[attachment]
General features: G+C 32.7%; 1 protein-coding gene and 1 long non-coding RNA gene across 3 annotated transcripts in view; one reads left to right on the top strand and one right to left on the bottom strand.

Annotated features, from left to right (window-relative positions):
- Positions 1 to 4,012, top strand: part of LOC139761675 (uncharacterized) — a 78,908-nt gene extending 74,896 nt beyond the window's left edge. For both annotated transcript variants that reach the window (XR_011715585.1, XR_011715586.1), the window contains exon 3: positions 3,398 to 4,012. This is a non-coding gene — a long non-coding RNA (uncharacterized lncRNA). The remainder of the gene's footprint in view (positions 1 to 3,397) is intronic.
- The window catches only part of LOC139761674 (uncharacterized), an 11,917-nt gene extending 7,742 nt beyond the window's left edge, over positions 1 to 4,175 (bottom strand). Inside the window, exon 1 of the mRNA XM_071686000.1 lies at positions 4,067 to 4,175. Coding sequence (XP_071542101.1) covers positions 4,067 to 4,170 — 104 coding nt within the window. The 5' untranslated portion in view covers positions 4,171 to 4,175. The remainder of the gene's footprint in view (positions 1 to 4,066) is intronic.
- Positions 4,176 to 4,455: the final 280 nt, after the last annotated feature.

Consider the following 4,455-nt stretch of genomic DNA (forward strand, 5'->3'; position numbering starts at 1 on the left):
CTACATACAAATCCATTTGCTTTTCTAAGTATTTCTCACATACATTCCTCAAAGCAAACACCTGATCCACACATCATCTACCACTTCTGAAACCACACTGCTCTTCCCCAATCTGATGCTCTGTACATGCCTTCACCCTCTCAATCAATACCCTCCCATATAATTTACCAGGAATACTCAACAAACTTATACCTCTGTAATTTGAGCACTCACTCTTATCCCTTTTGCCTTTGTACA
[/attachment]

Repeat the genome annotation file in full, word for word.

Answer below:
General features: G+C 32.7%; 1 protein-coding gene and 1 long non-coding RNA gene across 3 annotated transcripts in view; one reads left to right on the top strand and one right to left on the bottom strand.

Annotated features, from left to right (window-relative positions):
- Positions 1 to 4,012, top strand: part of LOC139761675 (uncharacterized) — a 78,908-nt gene extending 74,896 nt beyond the window's left edge. For both annotated transcript variants that reach the window (XR_011715585.1, XR_011715586.1), the window contains exon 3: positions 3,398 to 4,012. This is a non-coding gene — a long non-coding RNA (uncharacterized lncRNA). The remainder of the gene's footprint in view (positions 1 to 3,397) is intronic.
- The window catches only part of LOC139761674 (uncharacterized), an 11,917-nt gene extending 7,742 nt beyond the window's left edge, over positions 1 to 4,175 (bottom strand). Inside the window, exon 1 of the mRNA XM_071686000.1 lies at positions 4,067 to 4,175. Coding sequence (XP_071542101.1) covers positions 4,067 to 4,170 — 104 coding nt within the window. The 5' untranslated portion in view covers positions 4,171 to 4,175. The remainder of the gene's footprint in view (positions 1 to 4,066) is intronic.
- Positions 4,176 to 4,455: the final 280 nt, after the last annotated feature.

Consider the following 4,455-nt stretch of genomic DNA (forward strand, 5'->3'; position numbering starts at 1 on the left):
CTACATACAAATCCATTTGCTTTTCTAAGTATTTCTCACATACATTCCTCAAAGCAAACACCTGATCCACACATCATCTACCACTTCTGAAACCACACTGCTCTTCCCCAATCTGATGCTCTGTACATGCCTTCACCCTCTCAATCAATACCCTCCCATATAATTTACCAGGAATACTCAACAAACTTATACCTCTGTAATTTGAGCACTCACTCTTATCCCTTTTGCCTTTGTACA